Former ‘keeper Gillis not shocked by progress of Derry’s young guns

By Michael McMullan

FORMER Derry goalkeeper Barry Gillis is not surprised the underage production line has helped push the county up the footballing ladder.

He feels the Oakleafers have pushed on since last year but Rory Beggan’s range of kicking will keep Derry guessing on Saturday at O’Neill’s Healy Park.

Ironically it was Gillis who conceded the last goal Monaghan scored against Derry in league or championship, a Tommy Freeman effort in a 2010 league defeat in Scotstown that – along with eight Conor McManus points – saw Derry relegated to Division Two.

Gillis feels the county’s footballing health is in a good state and will be hoping is clubmate Odhran Lynch can keep a clean sheet this weekend.

“They have continued in that trend and are pushing on from where the season ended last year with an upward trajectory…they seem to really be in a good place as a group,” said Gillis, now cutting his managerial teeth this season with Derry side Faughanvale.

Promotion was huge. A glance at Derry’s league performances this year tell him of the importance of Derry finishing what they failed to do in 2022. Playing at a higher level is where Derry need to be plying their trade. In a feature Gaelic Life interview last year, Gillis spoke of the thrill he got from playing against the Dubs in Croker and how Galway’s Michael Meehan kicked the hardest shots he’d ever come across.

“Playing against those teams can only make you better and you’ll learn,” the Magherafelt man said of what Derry can expect from the rest of the summer and beyond.

“You will have your weaknesses exposed by these teams that you can work on and help you kick on from.”

In terms of lessons, Gillis has the same take on Derry’s league final defeat to Dublin as Rory Gallagher and Brendan Rogers in interviews. The learning is beyond any number of training sessions of league games.

It comes down to Derry’s system and the importance of having everyone present. Conor Glass and Chrissy McKaigue were absent in Croke Park. Conor Doherty and Conor McCluskey were moved about to fill holes in less familiar places. Glass going off against Fermanagh left the middle open for Che Cullen’s second goal.

“The system they play needs everyone to be operating at a certain level,” said Gillis. “When you take two or three key men out of it, then it won’t function as well as with everyone in it. They are so used to it, they know what is involved in it and they know each other’s game. The communication helps between each other to try and have that defensive mind-set closer to goals.”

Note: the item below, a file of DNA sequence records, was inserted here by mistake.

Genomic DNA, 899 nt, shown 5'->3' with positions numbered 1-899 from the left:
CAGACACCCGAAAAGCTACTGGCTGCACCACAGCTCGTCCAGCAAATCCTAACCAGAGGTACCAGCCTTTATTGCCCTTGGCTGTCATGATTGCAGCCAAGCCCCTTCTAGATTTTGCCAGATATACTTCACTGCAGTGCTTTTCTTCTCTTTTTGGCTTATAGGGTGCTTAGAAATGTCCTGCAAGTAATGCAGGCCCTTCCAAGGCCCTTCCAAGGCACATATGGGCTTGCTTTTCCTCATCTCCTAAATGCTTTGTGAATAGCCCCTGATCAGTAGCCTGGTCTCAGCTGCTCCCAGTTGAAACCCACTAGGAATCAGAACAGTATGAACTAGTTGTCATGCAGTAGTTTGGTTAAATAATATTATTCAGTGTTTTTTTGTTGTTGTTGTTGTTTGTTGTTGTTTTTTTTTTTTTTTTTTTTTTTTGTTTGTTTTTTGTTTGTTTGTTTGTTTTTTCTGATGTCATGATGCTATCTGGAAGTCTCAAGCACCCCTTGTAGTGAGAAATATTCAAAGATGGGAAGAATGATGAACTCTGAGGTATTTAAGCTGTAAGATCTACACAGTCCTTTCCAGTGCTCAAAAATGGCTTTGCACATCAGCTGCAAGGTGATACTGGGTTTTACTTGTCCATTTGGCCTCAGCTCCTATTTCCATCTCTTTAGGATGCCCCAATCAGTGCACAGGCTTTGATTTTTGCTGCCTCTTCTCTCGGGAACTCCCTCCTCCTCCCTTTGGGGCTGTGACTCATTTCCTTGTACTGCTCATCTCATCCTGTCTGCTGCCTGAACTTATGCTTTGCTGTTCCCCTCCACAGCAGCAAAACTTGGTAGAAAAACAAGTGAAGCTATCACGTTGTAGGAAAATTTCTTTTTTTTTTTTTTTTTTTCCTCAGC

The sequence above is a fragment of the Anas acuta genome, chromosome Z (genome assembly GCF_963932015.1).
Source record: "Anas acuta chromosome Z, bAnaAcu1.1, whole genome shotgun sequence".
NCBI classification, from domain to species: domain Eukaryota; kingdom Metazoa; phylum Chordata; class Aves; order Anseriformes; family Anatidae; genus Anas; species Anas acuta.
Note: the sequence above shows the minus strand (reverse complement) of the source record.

Looking into Saturday’s clash with Monaghan, Gillis feels Derry’s win over Dublin at Celtic Park and dancing with them for a half in Croke Park will do wonders for the belief of “operating” at that level.

“If you have belief, it brings confidence and a feel-good factor when you go into your training and gym work,” he said. “Everything goes up a notch whenever you are turning teams like that over.”

Gillis was goalkeeper coach with the minors during Damian McErlain’s first tenure, 2015-2017, with ten of the players now on the senior panel including goalkeepers Lynch and Ryan Scullion. He is not shocked by the number who have progressed to Rory Gallagher’s senior squad. Not in the slightest.

“These lads showed us enough,” he said. “Take their footballing ability out of it, just their mind-set and their overall commitment to being a county player was there at minor level.

“It is no coincidence that these lads have kicked on and are now playing a major role within Derry’s senior team.”

An All-Ireland title eluded them against Kerry’s golden minor generation, but their experience and persistence have helped them through to the highest level. Gillis expects Monaghan to come with the same endeavour and passion they brought to the Tyrone game, helping to open up a path for Ryan O’Toole to kick a dramatic winning goal.

“I was surprised when he (Ryan O’Toole) went for goal,” Gillis said. “He had the conviction to go for it and on another day he could’ve been the worst in the world, but it worked out well for him.

“From my point of view, his (Niall Morgan’s) positioning probably lends itself to him thinking the Monaghan player was going for a point. If there were two points in the game, Morgan could’ve been further out.”

At the other end of the field, Beggan’s impact wasn’t something lost on Gillis, especially with how Gallagher uses Lynch on Derry’s aggressive kick-out press.

Will Beggan force Derry to think differently? Gillis thinks so.

“It won’t be your normal orthodox kick-out,” he explains. “He is capable of two, three, four or five types of kick, particularly regarding the length of his kick.

“It’s whether you position yourself (as an opposing goalkeeper) close to the halfway line or in your own 45 because the distances could be varied. He also pin point kick-outs fairly accurately to be fair.

“When you have that type of accuracy in the kick-out, it lends itself very well to getting your own possession to get your platform to get into a position to come back in a game like that,” Gillis concluded.

Would he love to be puling on the gloves this weekend? Of course, but he is happy to see Derry on an upward spiral.

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